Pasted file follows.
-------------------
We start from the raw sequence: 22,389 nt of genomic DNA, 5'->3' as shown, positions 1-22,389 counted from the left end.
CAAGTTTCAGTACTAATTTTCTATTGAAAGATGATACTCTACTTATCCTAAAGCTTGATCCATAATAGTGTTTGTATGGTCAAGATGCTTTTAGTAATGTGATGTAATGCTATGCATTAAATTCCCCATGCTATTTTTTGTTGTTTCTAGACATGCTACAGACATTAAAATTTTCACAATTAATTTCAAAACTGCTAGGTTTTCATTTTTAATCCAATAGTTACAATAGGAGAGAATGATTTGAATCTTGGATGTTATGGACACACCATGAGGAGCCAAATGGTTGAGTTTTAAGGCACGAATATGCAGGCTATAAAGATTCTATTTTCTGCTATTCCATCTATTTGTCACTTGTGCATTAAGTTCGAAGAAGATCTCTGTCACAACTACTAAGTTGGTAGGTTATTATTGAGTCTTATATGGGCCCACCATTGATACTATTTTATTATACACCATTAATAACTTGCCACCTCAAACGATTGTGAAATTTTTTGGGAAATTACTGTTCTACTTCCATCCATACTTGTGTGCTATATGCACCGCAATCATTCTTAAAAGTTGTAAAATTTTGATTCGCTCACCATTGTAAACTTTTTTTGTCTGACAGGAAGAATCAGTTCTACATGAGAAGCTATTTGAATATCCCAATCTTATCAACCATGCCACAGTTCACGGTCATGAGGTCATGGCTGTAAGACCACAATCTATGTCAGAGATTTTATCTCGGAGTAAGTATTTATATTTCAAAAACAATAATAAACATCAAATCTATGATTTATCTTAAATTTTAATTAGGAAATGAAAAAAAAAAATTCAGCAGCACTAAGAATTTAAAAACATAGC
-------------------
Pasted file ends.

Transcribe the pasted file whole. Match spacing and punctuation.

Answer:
We start from the raw sequence: 22,389 nt of genomic DNA, 5'->3' as shown, positions 1-22,389 counted from the left end.
CAAGTTTCAGTACTAATTTTCTATTGAAAGATGATACTCTACTTATCCTAAAGCTTGATCCATAATAGTGTTTGTATGGTCAAGATGCTTTTAGTAATGTGATGTAATGCTATGCATTAAATTCCCCATGCTATTTTTTGTTGTTTCTAGACATGCTACAGACATTAAAATTTTCACAATTAATTTCAAAACTGCTAGGTTTTCATTTTTAATCCAATAGTTACAATAGGAGAGAATGATTTGAATCTTGGATGTTATGGACACACCATGAGGAGCCAAATGGTTGAGTTTTAAGGCACGAATATGCAGGCTATAAAGATTCTATTTTCTGCTATTCCATCTATTTGTCACTTGTGCATTAAGTTCGAAGAAGATCTCTGTCACAACTACTAAGTTGGTAGGTTATTATTGAGTCTTATATGGGCCCACCATTGATACTATTTTATTATACACCATTAATAACTTGCCACCTCAAACGATTGTGAAATTTTTTGGGAAATTACTGTTCTACTTCCATCCATACTTGTGTGCTATATGCACCGCAATCATTCTTAAAAGTTGTAAAATTTTGATTCGCTCACCATTGTAAACTTTTTTTGTCTGACAGGAAGAATCAGTTCTACATGAGAAGCTATTTGAATATCCCAATCTTATCAACCATGCCACAGTTCACGGTCATGAGGTCATGGCTGTAAGACCACAATCTATGTCAGAGATTTTATCTCGGAGTAAGTATTTATATTTCAAAAACAATAATAAACATCAAATCTATGATTTATCTTAAATTTTAATTAGGAAATGAAAAAAAAAAATTCAGCAGCACTAAGAATTTAAAAACATAGC